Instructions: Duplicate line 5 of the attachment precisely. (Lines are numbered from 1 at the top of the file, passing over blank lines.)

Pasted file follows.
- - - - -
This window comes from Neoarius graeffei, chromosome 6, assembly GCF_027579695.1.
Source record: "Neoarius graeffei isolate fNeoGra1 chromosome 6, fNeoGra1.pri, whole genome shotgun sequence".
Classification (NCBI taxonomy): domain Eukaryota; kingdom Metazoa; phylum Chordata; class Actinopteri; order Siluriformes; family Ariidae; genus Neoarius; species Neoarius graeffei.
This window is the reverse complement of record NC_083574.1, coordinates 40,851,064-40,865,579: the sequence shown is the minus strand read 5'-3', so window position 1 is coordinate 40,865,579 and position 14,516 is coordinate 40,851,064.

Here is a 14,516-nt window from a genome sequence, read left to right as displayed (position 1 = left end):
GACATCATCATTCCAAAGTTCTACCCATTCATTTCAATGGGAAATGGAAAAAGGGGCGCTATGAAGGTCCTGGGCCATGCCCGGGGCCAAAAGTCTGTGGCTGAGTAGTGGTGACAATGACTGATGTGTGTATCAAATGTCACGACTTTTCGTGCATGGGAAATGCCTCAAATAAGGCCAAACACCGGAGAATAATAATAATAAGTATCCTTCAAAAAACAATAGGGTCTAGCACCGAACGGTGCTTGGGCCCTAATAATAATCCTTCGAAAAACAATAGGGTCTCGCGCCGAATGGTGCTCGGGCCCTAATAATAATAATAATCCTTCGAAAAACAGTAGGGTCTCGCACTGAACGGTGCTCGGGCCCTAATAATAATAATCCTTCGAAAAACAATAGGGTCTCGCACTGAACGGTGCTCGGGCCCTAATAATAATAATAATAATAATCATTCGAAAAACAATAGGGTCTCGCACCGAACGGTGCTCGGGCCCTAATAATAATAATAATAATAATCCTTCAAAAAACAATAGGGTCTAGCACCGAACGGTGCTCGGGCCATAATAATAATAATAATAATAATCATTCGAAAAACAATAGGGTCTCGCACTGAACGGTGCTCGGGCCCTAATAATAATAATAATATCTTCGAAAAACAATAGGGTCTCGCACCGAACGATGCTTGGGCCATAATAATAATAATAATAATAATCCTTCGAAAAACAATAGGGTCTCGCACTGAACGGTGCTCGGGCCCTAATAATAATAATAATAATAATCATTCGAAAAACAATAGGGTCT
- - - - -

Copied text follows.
Here is a 14,516-nt window from a genome sequence, read left to right as displayed (position 1 = left end):